The humble Idaho spud gets a decadent upgrade when cut fresh and plunged into bubbly duck fat. The resulting frites are golden and crispy with tender, creamy interiors and a hint of delicious duckiness.
Obtain the Duck Fat
You might already have some rendered duck fat in your refrigerator or freezer from the last time you roasted a whole duck or seared duck breasts. You will need enough to completely cover the potatoes as they are cooking, about 2 or 3 inches in the bottom of a pot. If you don’t have enough rendered duck fat on hand, supplement with pre-rendered Duck Fat.
Prep Your Potato
The russet potato is the ideal frying potato. Peel the skin for a more refined frites, or scrub the skin well and leave on for a rustic fry. Cut potatoes into sticks between 1/4-inch and 1/2-inch wide. Rinse the cut potatoes in cold water to remove any excess starch. If you have the time, soaking them in ice water for 30 minutes will yield even better results. Drain the potatoes before frying and pat them dry.
Learn the Correct Frying Technique
The secret to the perfect French fry in any fat is the double-fry method. The first fry is to cook the potato through. The second fry at a higher temperature is to crisp them up. Melt the duck fat in a heavy-bottomed pot with high sides. Heat the fat to about 325 degrees F. A deep-frying/candy thermometer is really handy for getting an accurate reading. Cook the potato sticks in small batches to avoid dramatically dropping the temperature of the hot fat. After about 5 to 7 minutes, test the doneness by poking a fry with a knife. The knife should slide in and out with no resistance. If the potatoes are cooked through, remove them from the pot with a slotted spoon, spider skimmer, or tongs and let drain on a sheet tray covered in paper towels. After all of the batches are cooked and cooled, raise the heat under the pot and bring the melted duck fat to 350 degrees F. Return the fries to the pot, in batches again, for only about 1 minute. Drain on fresh paper towels. Sprinkle them right away with your choice of sea salt, black pepper, paprika, parmesan cheese, fresh herbs, or whatever seasonings you like. Doing this step while the fries are still hot will help the seasonings to stick.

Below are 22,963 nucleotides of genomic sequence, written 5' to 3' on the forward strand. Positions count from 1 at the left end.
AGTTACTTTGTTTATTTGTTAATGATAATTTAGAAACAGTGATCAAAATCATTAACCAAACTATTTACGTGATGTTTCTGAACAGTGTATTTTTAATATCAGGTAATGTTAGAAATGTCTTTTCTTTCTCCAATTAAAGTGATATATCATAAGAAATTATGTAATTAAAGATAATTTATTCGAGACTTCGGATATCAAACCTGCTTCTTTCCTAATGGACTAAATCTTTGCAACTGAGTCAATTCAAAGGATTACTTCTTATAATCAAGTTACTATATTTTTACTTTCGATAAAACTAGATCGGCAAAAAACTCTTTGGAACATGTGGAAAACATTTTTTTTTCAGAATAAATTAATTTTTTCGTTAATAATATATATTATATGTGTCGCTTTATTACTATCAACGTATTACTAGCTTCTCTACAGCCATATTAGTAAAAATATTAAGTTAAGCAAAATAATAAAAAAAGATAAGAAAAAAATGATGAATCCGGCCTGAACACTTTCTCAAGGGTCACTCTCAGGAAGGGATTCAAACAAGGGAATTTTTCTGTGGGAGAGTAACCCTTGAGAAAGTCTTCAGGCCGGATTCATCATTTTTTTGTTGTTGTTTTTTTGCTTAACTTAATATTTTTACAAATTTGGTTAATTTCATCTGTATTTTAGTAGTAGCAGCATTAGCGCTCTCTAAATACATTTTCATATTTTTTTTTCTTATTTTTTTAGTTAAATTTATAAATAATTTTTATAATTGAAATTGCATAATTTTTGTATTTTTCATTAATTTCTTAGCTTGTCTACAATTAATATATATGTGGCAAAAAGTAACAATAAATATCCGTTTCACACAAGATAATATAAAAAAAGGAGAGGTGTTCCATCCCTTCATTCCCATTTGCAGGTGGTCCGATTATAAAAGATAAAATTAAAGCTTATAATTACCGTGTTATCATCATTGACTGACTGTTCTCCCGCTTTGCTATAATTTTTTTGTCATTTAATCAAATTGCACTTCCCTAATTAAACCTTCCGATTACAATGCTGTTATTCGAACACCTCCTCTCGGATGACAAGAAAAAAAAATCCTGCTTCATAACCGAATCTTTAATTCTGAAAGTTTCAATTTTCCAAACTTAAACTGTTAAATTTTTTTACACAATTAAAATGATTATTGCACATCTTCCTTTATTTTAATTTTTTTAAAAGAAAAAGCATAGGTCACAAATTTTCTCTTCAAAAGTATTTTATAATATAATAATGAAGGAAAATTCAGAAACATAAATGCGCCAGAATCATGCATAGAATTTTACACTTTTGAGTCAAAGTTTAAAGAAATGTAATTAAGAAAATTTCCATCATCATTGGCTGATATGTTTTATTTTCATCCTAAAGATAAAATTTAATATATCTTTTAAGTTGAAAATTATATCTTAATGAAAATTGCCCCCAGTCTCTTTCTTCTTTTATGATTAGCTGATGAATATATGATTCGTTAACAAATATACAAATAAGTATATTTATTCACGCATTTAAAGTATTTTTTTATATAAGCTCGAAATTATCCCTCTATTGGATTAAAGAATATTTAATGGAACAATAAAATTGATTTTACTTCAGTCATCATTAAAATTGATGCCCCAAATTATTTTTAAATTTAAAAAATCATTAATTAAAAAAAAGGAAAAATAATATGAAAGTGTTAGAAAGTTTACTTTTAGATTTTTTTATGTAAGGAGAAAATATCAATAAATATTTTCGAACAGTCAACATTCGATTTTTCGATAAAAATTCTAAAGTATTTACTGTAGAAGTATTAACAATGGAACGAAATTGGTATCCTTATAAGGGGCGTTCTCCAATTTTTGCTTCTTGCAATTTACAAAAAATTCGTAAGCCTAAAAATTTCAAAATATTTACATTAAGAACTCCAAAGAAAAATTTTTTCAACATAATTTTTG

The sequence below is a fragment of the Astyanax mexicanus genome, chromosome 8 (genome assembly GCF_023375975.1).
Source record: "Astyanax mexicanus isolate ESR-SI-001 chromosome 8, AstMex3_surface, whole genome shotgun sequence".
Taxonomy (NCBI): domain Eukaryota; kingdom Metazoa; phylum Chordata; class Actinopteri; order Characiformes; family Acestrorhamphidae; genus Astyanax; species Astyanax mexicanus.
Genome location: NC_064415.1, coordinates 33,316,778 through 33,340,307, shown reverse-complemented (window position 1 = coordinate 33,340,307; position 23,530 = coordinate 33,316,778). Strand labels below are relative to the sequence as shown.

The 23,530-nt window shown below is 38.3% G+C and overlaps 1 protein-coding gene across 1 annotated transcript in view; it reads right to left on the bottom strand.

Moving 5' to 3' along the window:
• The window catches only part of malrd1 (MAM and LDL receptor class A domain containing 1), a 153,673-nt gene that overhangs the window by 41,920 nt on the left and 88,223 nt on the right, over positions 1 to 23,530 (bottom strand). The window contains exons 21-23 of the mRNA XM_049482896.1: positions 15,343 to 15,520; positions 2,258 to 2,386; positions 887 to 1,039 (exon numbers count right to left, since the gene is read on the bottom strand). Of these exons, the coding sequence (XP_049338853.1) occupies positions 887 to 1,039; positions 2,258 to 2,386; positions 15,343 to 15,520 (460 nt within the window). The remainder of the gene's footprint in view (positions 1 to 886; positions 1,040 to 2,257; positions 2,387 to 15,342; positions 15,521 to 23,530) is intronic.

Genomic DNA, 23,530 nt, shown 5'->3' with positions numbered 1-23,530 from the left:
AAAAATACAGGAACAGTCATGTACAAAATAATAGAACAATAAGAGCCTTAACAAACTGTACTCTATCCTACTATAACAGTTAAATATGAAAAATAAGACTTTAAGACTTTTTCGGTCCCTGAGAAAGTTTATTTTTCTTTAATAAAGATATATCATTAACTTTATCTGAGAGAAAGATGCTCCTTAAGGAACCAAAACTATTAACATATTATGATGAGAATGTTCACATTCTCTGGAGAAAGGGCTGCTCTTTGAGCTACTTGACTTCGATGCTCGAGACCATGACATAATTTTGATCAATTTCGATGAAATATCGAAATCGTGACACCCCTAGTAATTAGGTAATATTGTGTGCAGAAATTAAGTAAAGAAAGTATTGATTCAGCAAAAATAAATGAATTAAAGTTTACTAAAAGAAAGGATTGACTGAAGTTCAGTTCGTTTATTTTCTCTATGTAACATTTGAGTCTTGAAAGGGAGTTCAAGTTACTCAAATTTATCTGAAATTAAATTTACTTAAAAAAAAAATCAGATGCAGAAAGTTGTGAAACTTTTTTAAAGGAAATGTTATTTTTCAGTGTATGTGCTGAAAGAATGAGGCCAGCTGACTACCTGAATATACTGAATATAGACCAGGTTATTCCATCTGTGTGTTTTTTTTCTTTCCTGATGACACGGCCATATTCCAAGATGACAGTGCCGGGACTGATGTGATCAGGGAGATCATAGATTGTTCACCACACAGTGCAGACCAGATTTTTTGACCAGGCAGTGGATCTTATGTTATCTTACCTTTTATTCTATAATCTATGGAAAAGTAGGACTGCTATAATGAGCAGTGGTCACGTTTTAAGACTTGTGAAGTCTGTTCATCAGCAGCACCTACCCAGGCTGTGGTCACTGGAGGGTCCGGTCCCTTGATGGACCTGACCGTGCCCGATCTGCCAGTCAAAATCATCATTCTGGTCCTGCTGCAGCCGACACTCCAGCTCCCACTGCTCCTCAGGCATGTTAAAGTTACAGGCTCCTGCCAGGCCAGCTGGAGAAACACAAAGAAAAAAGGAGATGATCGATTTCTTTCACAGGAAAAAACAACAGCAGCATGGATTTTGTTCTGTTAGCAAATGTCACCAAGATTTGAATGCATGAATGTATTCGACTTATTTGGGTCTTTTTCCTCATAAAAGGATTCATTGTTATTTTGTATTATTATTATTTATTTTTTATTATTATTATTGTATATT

Consider Dipping SaucesYour duck fat French fries will be perfect by themselves. However, you can take them one step further by serving with a dipping sauce. Try serving them with mayonnaise mixed with fresh herbs or take your frites over the top with a drizzle of truffle oil. When all else fails, ketchup is a trusty stand-by. Use your favorite store-bought brand or get adventurous and make your own out of roasted red peppers and roasted garlic.
Don’t Waste the Duck Fat!
After your fries are cooked, turn off the heat and let the duck fat cool so it is easy to handle but not solidified. Strain through a fine-mesh strainer to remove any pieces of potato. Refrigerate until thoroughly chilled and then freeze for a later use.